The Panasonic HC-V500M is a good entry-level camcorder, and it has plenty of updates over the previous HDC-TM40. But Panasonic failed to improve the V500M's low light capabilities, which ends up being the camcorder's biggest weakness. Still, if you're looking for a sub-$500 camcorder with a lot of controls and decent image quality, then you've come to the right place. The HC-V500M has more full-fledged manual settings than the competition from Canon, Sony, and JVC in this price range.
Great camcorder for the price,
I like this camera but there are some downfalls. I purchase the camera or 1080 p Recordings but only redners in 720. The camera has no manual focus for soft focus affects so there is no depth to the video quality. The camera has great day quality footage but but becomes pixelated at night. this is a great camera but nothing Iof high quality. Great for the average consumer.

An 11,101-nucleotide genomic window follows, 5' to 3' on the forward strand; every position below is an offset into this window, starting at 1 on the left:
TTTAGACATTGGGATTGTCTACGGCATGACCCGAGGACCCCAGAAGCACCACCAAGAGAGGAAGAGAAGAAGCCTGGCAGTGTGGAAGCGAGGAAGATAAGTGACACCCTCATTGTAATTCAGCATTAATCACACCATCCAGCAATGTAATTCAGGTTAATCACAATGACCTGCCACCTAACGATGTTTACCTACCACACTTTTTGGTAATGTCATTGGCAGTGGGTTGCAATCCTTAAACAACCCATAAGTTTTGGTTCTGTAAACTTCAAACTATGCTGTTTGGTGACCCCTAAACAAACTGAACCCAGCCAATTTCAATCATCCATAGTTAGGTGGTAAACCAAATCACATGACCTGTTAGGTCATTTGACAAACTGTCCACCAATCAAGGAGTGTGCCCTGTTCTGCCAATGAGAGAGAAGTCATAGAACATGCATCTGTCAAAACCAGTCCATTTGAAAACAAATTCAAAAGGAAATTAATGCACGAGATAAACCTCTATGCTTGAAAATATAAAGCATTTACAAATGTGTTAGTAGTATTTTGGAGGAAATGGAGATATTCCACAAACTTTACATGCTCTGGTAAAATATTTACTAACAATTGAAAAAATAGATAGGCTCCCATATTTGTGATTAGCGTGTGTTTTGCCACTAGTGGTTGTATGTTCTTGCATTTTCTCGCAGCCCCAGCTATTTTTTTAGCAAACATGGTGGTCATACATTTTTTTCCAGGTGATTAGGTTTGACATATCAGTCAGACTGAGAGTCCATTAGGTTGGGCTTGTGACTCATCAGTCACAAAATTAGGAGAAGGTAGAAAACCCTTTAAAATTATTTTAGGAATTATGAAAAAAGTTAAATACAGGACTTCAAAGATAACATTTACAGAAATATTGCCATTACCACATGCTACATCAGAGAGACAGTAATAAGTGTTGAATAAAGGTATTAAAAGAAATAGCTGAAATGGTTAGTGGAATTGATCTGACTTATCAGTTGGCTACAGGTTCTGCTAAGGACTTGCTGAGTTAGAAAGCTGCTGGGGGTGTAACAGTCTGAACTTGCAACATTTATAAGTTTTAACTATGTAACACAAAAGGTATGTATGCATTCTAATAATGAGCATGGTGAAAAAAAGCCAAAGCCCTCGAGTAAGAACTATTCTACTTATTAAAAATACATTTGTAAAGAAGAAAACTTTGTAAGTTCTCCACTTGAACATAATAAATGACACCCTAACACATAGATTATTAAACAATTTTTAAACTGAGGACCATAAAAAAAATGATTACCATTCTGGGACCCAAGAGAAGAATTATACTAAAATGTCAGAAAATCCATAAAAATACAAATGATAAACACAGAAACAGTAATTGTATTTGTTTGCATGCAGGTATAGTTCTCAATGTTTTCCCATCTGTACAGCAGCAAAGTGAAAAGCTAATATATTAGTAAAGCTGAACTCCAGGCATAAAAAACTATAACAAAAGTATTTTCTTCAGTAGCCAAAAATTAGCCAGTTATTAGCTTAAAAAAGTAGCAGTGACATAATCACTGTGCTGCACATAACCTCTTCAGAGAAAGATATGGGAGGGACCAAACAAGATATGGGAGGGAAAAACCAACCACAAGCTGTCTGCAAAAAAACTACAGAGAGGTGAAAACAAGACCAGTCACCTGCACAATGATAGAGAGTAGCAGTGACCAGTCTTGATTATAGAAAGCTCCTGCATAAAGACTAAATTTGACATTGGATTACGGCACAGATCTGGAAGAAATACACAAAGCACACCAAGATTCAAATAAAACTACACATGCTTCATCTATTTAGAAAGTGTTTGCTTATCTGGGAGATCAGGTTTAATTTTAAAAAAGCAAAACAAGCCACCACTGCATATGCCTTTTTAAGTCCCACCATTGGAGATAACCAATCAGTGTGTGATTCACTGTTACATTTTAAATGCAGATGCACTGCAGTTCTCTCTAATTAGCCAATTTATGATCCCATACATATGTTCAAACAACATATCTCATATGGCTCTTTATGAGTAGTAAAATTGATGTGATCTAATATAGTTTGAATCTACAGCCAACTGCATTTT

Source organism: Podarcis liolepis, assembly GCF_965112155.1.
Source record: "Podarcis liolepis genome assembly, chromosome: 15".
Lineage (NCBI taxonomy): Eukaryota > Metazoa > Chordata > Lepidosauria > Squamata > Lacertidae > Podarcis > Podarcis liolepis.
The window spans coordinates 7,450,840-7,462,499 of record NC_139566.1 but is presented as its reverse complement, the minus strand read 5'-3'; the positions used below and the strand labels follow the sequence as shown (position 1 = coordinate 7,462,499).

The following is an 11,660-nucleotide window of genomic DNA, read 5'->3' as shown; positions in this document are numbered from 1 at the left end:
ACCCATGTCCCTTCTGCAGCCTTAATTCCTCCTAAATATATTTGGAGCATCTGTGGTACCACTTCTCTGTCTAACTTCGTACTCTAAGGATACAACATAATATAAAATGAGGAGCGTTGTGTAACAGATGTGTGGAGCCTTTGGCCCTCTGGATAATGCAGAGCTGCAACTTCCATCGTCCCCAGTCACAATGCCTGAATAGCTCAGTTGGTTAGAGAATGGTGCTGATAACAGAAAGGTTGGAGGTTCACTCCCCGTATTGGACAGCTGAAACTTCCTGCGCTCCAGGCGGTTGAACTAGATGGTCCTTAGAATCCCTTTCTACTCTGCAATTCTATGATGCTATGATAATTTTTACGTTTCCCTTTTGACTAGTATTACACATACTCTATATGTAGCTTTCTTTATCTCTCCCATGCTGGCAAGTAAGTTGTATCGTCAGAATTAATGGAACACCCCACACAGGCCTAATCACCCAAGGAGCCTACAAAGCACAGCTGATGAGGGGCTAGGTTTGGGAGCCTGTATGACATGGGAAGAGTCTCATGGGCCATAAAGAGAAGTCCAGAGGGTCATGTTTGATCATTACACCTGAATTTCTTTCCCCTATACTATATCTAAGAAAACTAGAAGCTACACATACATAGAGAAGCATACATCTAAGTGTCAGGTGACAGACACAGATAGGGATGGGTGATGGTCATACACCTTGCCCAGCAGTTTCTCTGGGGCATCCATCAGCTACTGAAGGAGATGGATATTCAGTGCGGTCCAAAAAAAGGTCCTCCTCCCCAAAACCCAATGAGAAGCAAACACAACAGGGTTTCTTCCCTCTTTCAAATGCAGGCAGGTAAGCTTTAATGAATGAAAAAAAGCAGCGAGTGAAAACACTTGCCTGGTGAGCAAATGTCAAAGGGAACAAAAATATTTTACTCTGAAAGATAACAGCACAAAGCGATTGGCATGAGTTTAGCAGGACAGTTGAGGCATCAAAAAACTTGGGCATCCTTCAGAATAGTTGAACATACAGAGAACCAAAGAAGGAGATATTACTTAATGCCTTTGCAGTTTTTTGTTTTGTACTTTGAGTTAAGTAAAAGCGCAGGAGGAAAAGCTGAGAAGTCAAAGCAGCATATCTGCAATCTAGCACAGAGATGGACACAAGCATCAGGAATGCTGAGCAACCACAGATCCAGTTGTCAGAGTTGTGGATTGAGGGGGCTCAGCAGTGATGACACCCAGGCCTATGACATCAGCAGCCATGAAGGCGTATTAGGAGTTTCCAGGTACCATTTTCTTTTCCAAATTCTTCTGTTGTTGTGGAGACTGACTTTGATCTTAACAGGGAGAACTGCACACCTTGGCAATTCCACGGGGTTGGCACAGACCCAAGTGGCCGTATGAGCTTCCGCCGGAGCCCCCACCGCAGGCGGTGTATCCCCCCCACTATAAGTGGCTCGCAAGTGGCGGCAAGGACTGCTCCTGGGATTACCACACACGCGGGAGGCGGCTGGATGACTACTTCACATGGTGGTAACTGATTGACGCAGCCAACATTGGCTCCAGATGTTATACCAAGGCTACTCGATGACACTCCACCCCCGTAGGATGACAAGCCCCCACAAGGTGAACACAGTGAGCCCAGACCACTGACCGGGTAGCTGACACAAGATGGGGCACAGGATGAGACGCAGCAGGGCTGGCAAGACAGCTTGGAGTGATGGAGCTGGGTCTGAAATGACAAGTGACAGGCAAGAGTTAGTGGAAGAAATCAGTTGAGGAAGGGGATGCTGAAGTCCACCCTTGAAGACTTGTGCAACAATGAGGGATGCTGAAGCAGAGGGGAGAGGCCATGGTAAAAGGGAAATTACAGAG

Sophisticated optical image stabilisation
The HC-V500 is another camcorder from Panasonic that doesn't quite hit the price mark for a true budget model. If you're really tight on cash, we would still recommend a more keenly priced alternative such as JVC's HD Everio GZ-E205. But if you have a little more to spend, the HC-V500 has a more generous array of configuration options and superior image stabilisation, making it worth the extra money.
Fantastic low light performance
We're impressed with the HF G10 in terms of performance and capability, but the camcorder's $1499 price tag may be too high for most consumers. You are getting a lot for your money, though, and for people who want access to professional-grade controls, paying around $1500 for a camcorder isn't that bad.